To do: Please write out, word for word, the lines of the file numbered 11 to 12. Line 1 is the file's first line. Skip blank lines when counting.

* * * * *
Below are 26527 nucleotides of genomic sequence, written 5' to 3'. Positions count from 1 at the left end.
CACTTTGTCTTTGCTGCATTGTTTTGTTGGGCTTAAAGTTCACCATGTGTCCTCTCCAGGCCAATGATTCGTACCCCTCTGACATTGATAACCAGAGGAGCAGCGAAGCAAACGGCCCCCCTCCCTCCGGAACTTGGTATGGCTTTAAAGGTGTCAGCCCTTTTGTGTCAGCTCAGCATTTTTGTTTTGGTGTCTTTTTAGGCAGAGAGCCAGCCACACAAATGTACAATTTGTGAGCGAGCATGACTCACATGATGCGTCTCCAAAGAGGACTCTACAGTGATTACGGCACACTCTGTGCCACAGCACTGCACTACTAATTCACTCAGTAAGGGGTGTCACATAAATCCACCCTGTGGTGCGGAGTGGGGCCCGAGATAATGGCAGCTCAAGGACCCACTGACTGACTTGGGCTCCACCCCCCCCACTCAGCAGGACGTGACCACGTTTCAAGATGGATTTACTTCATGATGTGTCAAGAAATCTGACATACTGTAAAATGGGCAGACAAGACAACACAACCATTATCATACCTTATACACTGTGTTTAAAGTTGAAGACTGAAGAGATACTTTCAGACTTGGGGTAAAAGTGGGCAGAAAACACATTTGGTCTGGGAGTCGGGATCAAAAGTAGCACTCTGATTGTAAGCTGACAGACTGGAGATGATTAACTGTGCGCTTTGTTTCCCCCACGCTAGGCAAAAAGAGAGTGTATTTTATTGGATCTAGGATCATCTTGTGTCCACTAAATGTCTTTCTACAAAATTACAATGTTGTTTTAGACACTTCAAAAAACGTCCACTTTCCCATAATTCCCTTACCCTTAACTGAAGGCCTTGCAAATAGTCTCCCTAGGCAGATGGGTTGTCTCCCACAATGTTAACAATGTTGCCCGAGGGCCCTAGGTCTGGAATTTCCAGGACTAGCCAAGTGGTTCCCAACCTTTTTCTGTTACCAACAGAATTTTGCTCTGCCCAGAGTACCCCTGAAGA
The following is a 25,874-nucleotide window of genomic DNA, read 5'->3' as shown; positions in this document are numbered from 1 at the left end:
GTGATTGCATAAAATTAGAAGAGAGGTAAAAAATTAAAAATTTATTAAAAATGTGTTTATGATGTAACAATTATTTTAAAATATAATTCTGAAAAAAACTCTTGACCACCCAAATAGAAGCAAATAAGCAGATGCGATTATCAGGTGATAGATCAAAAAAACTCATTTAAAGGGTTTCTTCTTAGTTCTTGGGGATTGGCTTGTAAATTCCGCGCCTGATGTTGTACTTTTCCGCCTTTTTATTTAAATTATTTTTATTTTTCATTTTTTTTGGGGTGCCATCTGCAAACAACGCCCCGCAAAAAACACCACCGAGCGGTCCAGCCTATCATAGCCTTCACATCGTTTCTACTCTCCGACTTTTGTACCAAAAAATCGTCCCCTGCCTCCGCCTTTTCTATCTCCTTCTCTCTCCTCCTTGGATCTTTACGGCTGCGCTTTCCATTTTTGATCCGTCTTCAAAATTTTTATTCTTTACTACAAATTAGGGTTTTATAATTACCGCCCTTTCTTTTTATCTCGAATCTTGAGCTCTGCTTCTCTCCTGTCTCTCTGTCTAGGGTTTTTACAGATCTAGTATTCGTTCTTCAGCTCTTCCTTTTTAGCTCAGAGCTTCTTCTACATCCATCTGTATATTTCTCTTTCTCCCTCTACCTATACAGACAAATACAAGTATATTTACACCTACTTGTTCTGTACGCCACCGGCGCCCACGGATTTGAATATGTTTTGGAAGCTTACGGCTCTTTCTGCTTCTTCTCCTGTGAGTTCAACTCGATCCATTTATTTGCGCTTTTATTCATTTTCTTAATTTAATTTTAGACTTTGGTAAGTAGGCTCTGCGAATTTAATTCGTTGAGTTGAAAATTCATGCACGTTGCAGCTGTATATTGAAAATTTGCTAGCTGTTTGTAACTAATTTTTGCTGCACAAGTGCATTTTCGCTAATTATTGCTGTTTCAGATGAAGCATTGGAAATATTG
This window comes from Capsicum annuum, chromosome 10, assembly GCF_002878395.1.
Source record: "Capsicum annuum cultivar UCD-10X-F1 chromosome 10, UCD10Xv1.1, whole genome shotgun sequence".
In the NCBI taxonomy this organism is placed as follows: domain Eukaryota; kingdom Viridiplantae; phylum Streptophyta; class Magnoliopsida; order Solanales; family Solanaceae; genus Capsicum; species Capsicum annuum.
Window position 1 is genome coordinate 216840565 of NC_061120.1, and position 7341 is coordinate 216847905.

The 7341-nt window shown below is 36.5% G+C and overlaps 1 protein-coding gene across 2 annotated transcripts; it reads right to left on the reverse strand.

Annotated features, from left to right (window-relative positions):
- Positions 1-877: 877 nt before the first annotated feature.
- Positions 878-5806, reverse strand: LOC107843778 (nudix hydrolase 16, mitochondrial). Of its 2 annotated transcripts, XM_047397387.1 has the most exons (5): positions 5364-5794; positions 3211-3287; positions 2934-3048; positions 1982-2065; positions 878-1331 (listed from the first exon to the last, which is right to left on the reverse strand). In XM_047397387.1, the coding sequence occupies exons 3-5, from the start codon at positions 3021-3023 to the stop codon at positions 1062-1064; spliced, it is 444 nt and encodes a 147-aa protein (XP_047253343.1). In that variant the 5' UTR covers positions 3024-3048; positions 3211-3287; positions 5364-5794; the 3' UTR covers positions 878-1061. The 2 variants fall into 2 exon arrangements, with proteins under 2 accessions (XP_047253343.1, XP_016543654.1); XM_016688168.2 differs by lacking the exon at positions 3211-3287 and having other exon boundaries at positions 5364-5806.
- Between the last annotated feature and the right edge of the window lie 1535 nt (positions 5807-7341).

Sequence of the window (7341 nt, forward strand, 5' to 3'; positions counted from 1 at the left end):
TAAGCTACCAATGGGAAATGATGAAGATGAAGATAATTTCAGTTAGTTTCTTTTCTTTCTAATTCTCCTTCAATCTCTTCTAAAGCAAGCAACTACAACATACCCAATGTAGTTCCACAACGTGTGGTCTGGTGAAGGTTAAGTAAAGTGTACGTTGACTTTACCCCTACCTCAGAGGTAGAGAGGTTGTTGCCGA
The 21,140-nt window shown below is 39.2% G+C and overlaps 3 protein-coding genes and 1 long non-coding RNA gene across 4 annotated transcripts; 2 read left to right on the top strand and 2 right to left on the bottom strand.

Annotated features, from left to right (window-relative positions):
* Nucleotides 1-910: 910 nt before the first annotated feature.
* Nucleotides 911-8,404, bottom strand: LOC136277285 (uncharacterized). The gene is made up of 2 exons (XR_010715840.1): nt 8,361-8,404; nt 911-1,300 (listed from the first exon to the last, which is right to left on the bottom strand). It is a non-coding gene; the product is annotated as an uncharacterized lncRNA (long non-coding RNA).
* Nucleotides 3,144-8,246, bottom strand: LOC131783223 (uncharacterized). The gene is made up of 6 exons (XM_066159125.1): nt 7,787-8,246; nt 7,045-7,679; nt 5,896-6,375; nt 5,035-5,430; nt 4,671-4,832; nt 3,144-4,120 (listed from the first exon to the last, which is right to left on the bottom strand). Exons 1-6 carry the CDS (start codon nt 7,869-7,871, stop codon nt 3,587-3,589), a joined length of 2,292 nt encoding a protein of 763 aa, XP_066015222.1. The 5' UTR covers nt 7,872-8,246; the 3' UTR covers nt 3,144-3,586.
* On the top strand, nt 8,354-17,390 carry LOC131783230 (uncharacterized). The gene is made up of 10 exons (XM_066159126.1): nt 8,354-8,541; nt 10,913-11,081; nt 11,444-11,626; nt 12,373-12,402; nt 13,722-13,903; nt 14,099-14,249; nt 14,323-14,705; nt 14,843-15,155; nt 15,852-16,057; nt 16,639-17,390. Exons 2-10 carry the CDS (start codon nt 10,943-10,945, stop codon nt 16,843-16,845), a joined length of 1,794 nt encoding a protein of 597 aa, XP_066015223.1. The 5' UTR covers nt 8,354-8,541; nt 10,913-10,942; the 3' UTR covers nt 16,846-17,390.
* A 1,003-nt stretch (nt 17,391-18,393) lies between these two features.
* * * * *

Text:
- Positions 1-877: 877 nt before the first annotated feature.
- Positions 878-5806, reverse strand: LOC107843778 (nudix hydrolase 16, mitochondrial). Of its 2 annotated transcripts, XM_047397387.1 has the most exons (5): positions 5364-5794; positions 3211-3287; positions 2934-3048; positions 1982-2065; positions 878-1331 (listed from the first exon to the last, which is right to left on the reverse strand). In XM_047397387.1, the coding sequence occupies exons 3-5, from the start codon at positions 3021-3023 to the stop codon at positions 1062-1064; spliced, it is 444 nt and encodes a 147-aa protein (XP_047253343.1). In that variant the 5' UTR covers positions 3024-3048; positions 3211-3287; positions 5364-5794; the 3' UTR covers positions 878-1061. The 2 variants fall into 2 exon arrangements, with proteins under 2 accessions (XP_047253343.1, XP_016543654.1); XM_016688168.2 differs by lacking the exon at positions 3211-3287 and having other exon boundaries at positions 5364-5806.